Principal Supervisor: Professor Flaviano Giorgini - Department of Genetics
Co-supervisor: Charalambos Kyriacou
PhD project title: Exploring the role of the kynurenine pathway in ageing
University of Registration: Leicester
Altered metabolic flux in the kynurenine pathway (KP) of tryptophan degradation has been closely linked to pathogenesis of several neurodegenerative disorders. Indeed, increased levels of neurotoxic metabolites relative to neuroprotective metabolites in the KP is associated with progression of Huntington’s and Alzheimer’s diseases, and normalising this balance by targeting key enzymes in the pathway ameliorates disease-associated phenotypes in model organisms. Some work has also linked the KP to ageing in humans and model systems, though the mechanism(s) underlying these effects are unclear. Inhibition of the rate-limiting KP enzyme tryptophan 2,3-dioxygenase extends lifespan in C. elegans and Drosophila (Oxenkrug, J Neural Transm 2010; van der Goo et al., PNAS 2012) and several studies have observed altered KP metabolites during ageing in mice and humans (e.g. Braidy et al., FEBS J 2011; de Bie et al., J Neurochem 2016). Notably, metabolites of the KP have been found to cross-link eye lens proteins, and levels of kynurenine-modified proteins increase with age and cataract severity (Rakete and Nagaraj, J Biol Chem 2016). We have recently described alterations in mitochondrial function in flies with perturbed KP metabolism (Maddison and Giorgini, unpublished), which could further impact ageing processes.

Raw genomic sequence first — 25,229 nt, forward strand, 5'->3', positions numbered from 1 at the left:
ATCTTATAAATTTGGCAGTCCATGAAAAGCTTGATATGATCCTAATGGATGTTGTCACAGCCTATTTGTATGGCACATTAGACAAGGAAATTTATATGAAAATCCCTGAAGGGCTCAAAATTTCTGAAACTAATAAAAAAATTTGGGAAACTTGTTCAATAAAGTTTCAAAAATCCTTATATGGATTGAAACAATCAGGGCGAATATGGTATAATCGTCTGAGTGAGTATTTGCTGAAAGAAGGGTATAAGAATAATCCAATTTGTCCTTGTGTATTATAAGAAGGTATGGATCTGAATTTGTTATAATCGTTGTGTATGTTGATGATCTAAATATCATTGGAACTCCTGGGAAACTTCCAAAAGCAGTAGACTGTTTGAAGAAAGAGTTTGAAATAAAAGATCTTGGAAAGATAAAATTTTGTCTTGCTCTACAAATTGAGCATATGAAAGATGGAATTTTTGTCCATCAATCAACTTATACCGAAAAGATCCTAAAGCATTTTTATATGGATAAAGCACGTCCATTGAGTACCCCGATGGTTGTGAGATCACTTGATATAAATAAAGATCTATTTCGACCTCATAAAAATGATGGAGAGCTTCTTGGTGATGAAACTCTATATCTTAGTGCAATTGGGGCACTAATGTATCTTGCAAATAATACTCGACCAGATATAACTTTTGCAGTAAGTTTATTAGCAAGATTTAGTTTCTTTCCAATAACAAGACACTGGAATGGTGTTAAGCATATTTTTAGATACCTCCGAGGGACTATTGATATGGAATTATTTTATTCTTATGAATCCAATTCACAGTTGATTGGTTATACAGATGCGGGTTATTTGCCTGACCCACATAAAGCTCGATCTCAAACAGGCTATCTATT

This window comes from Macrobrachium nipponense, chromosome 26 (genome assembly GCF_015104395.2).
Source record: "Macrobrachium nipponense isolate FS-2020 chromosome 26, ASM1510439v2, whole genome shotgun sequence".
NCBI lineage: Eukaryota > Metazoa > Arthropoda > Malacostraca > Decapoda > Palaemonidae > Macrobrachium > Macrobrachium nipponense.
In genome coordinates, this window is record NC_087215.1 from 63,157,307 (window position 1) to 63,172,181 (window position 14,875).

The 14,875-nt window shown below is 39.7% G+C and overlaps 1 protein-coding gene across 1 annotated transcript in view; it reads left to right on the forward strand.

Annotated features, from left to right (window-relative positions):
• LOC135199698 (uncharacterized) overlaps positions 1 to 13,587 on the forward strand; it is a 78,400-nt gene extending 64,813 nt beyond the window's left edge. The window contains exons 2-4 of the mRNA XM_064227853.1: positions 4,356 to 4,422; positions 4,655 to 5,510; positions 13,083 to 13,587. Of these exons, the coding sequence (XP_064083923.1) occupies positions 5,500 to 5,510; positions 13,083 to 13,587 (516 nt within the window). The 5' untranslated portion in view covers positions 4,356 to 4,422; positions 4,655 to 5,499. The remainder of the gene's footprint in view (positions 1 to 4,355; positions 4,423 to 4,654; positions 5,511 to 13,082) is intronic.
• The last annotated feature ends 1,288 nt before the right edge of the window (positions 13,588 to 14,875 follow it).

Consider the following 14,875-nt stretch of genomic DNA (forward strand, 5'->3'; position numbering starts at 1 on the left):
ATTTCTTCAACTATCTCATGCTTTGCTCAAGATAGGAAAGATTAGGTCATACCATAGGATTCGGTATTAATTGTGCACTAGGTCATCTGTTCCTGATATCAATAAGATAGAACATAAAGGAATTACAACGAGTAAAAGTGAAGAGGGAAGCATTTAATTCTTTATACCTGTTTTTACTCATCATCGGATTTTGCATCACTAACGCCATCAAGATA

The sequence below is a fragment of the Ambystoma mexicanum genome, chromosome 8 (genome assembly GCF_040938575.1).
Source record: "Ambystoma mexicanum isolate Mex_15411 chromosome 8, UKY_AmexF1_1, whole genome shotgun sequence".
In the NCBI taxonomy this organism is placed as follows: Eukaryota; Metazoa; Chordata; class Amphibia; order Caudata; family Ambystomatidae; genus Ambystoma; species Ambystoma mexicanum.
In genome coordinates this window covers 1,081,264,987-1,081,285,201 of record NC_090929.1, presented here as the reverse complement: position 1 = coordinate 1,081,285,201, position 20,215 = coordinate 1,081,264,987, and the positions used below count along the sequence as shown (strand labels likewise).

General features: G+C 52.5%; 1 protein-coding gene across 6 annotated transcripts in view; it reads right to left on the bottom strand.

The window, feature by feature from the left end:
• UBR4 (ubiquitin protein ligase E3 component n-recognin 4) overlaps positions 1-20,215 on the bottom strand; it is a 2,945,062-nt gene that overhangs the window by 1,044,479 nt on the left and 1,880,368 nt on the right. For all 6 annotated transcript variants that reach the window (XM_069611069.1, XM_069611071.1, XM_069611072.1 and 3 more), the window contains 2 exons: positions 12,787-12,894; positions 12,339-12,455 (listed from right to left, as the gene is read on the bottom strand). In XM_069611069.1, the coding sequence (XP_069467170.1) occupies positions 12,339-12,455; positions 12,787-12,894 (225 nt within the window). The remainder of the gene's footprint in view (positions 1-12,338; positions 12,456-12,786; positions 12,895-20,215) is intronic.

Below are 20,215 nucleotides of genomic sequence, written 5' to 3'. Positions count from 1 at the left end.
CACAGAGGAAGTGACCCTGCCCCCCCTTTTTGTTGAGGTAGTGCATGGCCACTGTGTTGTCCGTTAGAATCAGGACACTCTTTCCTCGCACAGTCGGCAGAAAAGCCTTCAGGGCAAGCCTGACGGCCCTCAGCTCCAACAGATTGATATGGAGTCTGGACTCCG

This project seeks to explore the role of the KP in ageing in the fruit fly Drosophila melanogaster. Key regulatory enzymes of the KP will be targeted by genetic, pharmacological, and nutritional approaches, while several parameters will be monitored in the flies, including: levels of key KP metabolites, lifespan, behaviour (negative geotaxis and circadian rhythms), mitochondrial function/morphology, oxidative stress, and other factors. Correlations will be drawn between alterations in lifespan/behaviour with KP metabolism and the functional readouts. Key time points and manipulations will be further explored by determining alterations in global gene expression by RNASeq, which will provide insight into the molecular mechanisms underlying the phenotypes observed. Interesting gene candidates identified by these analyses will then be further explored by genetic approaches in the flies, using key readouts mentioned above. In total, this work will elucidate the role of KP metabolism in Drosophila ageing, which will likely have relevance to humans.
BBSRC Strategic Research Priority: Molecules, cells and systems
Techniques that will be undertaken during the project:
- Drosophila genetics
- Confocal and electron microscopy
- Mitochondrial respirometry
- mRNA and protein quantification (QPCR and immunoblotting)
- Behavioural analyses (negative geotaxis and circadian rhythms)
- Differential gene expression analyses (RNASeq)
Contact: Professor Flaviano Giorgini, University of Leicester